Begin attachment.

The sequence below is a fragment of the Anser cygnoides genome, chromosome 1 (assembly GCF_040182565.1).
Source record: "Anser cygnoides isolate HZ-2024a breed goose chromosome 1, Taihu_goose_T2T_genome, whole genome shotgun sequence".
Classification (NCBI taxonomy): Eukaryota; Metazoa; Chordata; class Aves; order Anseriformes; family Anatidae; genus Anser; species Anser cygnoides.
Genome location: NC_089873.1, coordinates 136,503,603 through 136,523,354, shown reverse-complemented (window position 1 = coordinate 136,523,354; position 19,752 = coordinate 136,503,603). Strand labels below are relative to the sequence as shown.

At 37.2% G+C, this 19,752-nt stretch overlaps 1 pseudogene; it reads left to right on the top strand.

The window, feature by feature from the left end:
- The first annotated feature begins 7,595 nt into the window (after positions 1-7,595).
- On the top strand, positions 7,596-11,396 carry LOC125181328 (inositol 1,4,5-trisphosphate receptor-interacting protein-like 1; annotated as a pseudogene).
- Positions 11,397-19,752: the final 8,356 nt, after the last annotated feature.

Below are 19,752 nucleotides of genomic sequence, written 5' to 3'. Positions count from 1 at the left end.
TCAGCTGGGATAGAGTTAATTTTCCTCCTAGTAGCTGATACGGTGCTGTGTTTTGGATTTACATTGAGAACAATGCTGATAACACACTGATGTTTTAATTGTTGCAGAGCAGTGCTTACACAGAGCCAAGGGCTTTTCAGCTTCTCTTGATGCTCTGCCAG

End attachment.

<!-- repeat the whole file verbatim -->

The sequence below is a fragment of the Anser cygnoides genome, chromosome 1 (assembly GCF_040182565.1).
Source record: "Anser cygnoides isolate HZ-2024a breed goose chromosome 1, Taihu_goose_T2T_genome, whole genome shotgun sequence".
Classification (NCBI taxonomy): Eukaryota; Metazoa; Chordata; class Aves; order Anseriformes; family Anatidae; genus Anser; species Anser cygnoides.
Genome location: NC_089873.1, coordinates 136,503,603 through 136,523,354, shown reverse-complemented (window position 1 = coordinate 136,523,354; position 19,752 = coordinate 136,503,603). Strand labels below are relative to the sequence as shown.

At 37.2% G+C, this 19,752-nt stretch overlaps 1 pseudogene; it reads left to right on the top strand.

The window, feature by feature from the left end:
- The first annotated feature begins 7,595 nt into the window (after positions 1-7,595).
- On the top strand, positions 7,596-11,396 carry LOC125181328 (inositol 1,4,5-trisphosphate receptor-interacting protein-like 1; annotated as a pseudogene).
- Positions 11,397-19,752: the final 8,356 nt, after the last annotated feature.

Below are 19,752 nucleotides of genomic sequence, written 5' to 3'. Positions count from 1 at the left end.
TCAGCTGGGATAGAGTTAATTTTCCTCCTAGTAGCTGATACGGTGCTGTGTTTTGGATTTACATTGAGAACAATGCTGATAACACACTGATGTTTTAATTGTTGCAGAGCAGTGCTTACACAGAGCCAAGGGCTTTTCAGCTTCTCTTGATGCTCTGCCAG